“What’s happening to the Rotherham Property Market?” is a question I am asked repeatedly. Well, you may be surprised to hear that my own research suggests that there isn’t just one big Rotherham property market but many small micro-property markets?
According to recent data released by the Office of National Statistics (ONS), I have discovered that at least three of these micro-property markets have emerged over the last 20+ years in the town.
For ease, I have named them as follows:
- ‘lower’ Rotherham Property Market.
- ‘lower to middle’ Rotherham Property Market.
- ‘middle’ Rotherham Property Market.
Some of you may be interested to know how I have classified the three sectors:
- ‘lower’ – the bottom 10% (in terms of value) of properties sold
- ‘lower to middle’ – lower Quartile (or lowest 25% in terms of value) of properties sold
- ‘middle’ – which is the median in terms of value
Who is buying in the ‘lower’ and ‘lower to middle’ sectors in Rotherham?
The ‘lower’ and ‘lower to middle’ sectors of the Rotherham property market have been fuelled over the last few years by two sets of buyers.
The first set make up the clear majority of those buyers – they are cash rich landlord investors who are throwing themselves into the Rotherham property market to take advantage of alluringly low prices and even lower interest rates. The other set of buyers are the first-time buyers (FTB), although the FTB market is in a state of unparalleled deadlock. This market has been trampled into near-immobility and incapacity by the new 2014 stricter mortgage affordability regulations and also fewer mortgages with low deposits.
How is each micro sector doing?
I’ve been examining the three different micro sectors that I have identified and the figures show that they have all performed quite differently:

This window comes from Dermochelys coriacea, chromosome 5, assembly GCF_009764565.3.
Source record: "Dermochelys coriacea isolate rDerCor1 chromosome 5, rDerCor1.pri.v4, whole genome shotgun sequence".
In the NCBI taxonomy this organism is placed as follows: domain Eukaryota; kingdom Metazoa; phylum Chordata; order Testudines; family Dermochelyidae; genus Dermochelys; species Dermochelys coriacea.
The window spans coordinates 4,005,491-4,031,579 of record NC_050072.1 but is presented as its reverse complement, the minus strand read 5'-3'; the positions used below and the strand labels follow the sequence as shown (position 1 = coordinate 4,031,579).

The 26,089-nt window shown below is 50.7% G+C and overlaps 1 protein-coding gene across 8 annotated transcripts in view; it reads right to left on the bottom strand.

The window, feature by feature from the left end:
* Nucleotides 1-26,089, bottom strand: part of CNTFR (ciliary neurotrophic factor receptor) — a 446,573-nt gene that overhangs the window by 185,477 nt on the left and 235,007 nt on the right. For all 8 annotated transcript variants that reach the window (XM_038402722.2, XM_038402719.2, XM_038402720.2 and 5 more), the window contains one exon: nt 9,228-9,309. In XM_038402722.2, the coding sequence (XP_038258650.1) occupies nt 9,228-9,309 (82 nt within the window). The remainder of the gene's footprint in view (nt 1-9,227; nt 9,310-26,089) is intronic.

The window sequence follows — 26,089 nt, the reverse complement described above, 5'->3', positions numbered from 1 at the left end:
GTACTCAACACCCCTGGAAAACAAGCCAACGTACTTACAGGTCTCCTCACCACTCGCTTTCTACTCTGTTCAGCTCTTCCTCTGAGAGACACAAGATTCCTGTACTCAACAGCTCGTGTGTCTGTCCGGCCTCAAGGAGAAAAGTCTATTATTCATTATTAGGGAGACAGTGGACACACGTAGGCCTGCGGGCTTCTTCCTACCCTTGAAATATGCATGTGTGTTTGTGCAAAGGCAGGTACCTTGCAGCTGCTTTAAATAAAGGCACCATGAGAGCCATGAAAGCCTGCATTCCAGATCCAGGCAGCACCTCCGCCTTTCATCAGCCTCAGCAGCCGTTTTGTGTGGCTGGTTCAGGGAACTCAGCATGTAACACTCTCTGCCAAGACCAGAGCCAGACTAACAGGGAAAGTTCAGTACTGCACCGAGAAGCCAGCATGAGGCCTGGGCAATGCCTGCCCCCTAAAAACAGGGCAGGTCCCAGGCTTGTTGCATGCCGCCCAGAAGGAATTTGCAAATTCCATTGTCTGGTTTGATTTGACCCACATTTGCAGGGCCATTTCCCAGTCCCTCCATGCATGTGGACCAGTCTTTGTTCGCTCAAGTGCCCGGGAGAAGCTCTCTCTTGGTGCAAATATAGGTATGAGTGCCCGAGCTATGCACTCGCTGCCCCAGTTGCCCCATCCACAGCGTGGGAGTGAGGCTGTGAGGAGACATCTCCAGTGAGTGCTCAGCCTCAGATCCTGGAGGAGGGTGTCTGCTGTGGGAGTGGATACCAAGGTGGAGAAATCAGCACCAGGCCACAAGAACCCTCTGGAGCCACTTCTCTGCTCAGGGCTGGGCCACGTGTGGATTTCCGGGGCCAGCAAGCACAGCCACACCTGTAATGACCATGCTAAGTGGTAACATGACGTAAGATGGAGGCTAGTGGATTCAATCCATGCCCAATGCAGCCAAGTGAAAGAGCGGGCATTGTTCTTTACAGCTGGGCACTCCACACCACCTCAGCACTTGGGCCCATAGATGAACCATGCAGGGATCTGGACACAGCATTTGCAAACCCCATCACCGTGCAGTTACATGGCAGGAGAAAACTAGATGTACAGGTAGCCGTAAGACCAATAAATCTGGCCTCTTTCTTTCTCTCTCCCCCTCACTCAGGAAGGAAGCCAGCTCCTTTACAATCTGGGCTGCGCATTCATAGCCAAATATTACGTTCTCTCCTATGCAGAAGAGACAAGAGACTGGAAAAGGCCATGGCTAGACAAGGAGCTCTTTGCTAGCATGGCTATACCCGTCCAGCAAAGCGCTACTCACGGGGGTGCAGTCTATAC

You can quite clearly see that it is the ‘middle’ market that has performed the best.
What do all these figures mean to homeowners and landlords?
There’s quite a lot of significance. Let me explain.
The worst performing sector (with the lowest percentage uplift) was the ‘lower’ housing market. Therefore, if we applied the best percentage uplift figure (i.e. from the ‘middle’ market percentage uplift), to the ‘lower’ 1995 housing market figure, the 2017 figure of £62,500, would have been £68,189 instead. That’s a notable difference, I’m sure you would agree.
Why haven’t you mentioned the upper housing market in Rotherham?
I’m aware I’ve not specifically mentioned the upper reaches of the Rotherham housing market. This is for several reasons.
Firstly, the lower or middle market is where most of the buy-to-let investment landlords buy their property and where the majority of property transactions take place.
Secondly, due to the unique and distinctive nature of Rotherham’s up-market property scene (because every property is different and they don’t tend to sell as often as the lower to middle market), it is much more difficult to calculate what changes have occurred to property prices in that part of the Rotherham property market – looking at the stats for the up-market Rotherham property market from Land Registry, only 9 properties in Rotherham (and a 3 mile radius around it) have sold for £1,000,000 or more since 1997.
How will this information help me?
Homeowners and buy-to-let landlords can benefit from this infromation. When you realise that there isn’t just one property market in our area, but several micro property markets, you can spot trends and bag yourself some potential bargains. Even in this market, I have spotted a number of great opportunities over the last few months which I have shared on this blog, especially in the ‘lower’ and ‘lower/middle’ market.
If you want to be kept informed of those buy-to-let bargains as I post them you may want to follow me on Twitter or like my Facebook page. Of course, you can keep checking back to the Rotherham Property Blog for all the latest property news for our area.
I would also love to know if you have spotted any micro-property markets in Rotherham. Please get in touch if you have!